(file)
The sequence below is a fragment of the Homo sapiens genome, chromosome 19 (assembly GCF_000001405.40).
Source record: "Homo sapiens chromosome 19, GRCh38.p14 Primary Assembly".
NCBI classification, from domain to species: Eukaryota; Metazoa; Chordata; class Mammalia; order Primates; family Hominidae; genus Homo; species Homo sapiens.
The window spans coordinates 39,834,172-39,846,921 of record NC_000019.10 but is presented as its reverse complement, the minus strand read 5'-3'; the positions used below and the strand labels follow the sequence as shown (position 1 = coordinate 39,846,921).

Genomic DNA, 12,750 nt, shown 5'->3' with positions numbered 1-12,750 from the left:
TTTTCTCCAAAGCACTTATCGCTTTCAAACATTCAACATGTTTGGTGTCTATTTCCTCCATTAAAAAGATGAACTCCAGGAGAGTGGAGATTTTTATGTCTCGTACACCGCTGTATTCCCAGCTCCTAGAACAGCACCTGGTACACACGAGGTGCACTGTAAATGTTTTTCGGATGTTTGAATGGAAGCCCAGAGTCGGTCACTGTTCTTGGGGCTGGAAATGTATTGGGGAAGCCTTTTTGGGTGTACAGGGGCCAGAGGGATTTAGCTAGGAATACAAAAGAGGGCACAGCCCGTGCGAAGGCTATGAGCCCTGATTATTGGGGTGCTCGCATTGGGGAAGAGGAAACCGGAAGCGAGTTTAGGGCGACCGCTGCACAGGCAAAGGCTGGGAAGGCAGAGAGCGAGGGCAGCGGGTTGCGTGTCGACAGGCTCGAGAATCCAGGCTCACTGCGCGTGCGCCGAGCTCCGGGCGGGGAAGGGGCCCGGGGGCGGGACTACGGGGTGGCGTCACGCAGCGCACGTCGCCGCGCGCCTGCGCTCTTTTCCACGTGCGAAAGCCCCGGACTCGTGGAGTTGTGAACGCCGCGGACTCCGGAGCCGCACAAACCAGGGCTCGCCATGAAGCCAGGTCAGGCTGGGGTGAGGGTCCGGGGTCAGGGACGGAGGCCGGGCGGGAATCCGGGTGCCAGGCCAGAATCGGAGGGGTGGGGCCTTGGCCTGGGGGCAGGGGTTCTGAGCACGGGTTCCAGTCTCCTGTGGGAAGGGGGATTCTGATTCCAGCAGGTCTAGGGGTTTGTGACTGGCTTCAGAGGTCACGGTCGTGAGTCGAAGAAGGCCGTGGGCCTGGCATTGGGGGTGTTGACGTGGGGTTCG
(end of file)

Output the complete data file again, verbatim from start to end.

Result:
The sequence below is a fragment of the Homo sapiens genome, chromosome 19 (assembly GCF_000001405.40).
Source record: "Homo sapiens chromosome 19, GRCh38.p14 Primary Assembly".
NCBI classification, from domain to species: Eukaryota; Metazoa; Chordata; class Mammalia; order Primates; family Hominidae; genus Homo; species Homo sapiens.
The window spans coordinates 39,834,172-39,846,921 of record NC_000019.10 but is presented as its reverse complement, the minus strand read 5'-3'; the positions used below and the strand labels follow the sequence as shown (position 1 = coordinate 39,846,921).

Genomic DNA, 12,750 nt, shown 5'->3' with positions numbered 1-12,750 from the left:
TTTTCTCCAAAGCACTTATCGCTTTCAAACATTCAACATGTTTGGTGTCTATTTCCTCCATTAAAAAGATGAACTCCAGGAGAGTGGAGATTTTTATGTCTCGTACACCGCTGTATTCCCAGCTCCTAGAACAGCACCTGGTACACACGAGGTGCACTGTAAATGTTTTTCGGATGTTTGAATGGAAGCCCAGAGTCGGTCACTGTTCTTGGGGCTGGAAATGTATTGGGGAAGCCTTTTTGGGTGTACAGGGGCCAGAGGGATTTAGCTAGGAATACAAAAGAGGGCACAGCCCGTGCGAAGGCTATGAGCCCTGATTATTGGGGTGCTCGCATTGGGGAAGAGGAAACCGGAAGCGAGTTTAGGGCGACCGCTGCACAGGCAAAGGCTGGGAAGGCAGAGAGCGAGGGCAGCGGGTTGCGTGTCGACAGGCTCGAGAATCCAGGCTCACTGCGCGTGCGCCGAGCTCCGGGCGGGGAAGGGGCCCGGGGGCGGGACTACGGGGTGGCGTCACGCAGCGCACGTCGCCGCGCGCCTGCGCTCTTTTCCACGTGCGAAAGCCCCGGACTCGTGGAGTTGTGAACGCCGCGGACTCCGGAGCCGCACAAACCAGGGCTCGCCATGAAGCCAGGTCAGGCTGGGGTGAGGGTCCGGGGTCAGGGACGGAGGCCGGGCGGGAATCCGGGTGCCAGGCCAGAATCGGAGGGGTGGGGCCTTGGCCTGGGGGCAGGGGTTCTGAGCACGGGTTCCAGTCTCCTGTGGGAAGGGGGATTCTGATTCCAGCAGGTCTAGGGGTTTGTGACTGGCTTCAGAGGTCACGGTCGTGAGTCGAAGAAGGCCGTGGGCCTGGCATTGGGGGTGTTGACGTGGGGTTCG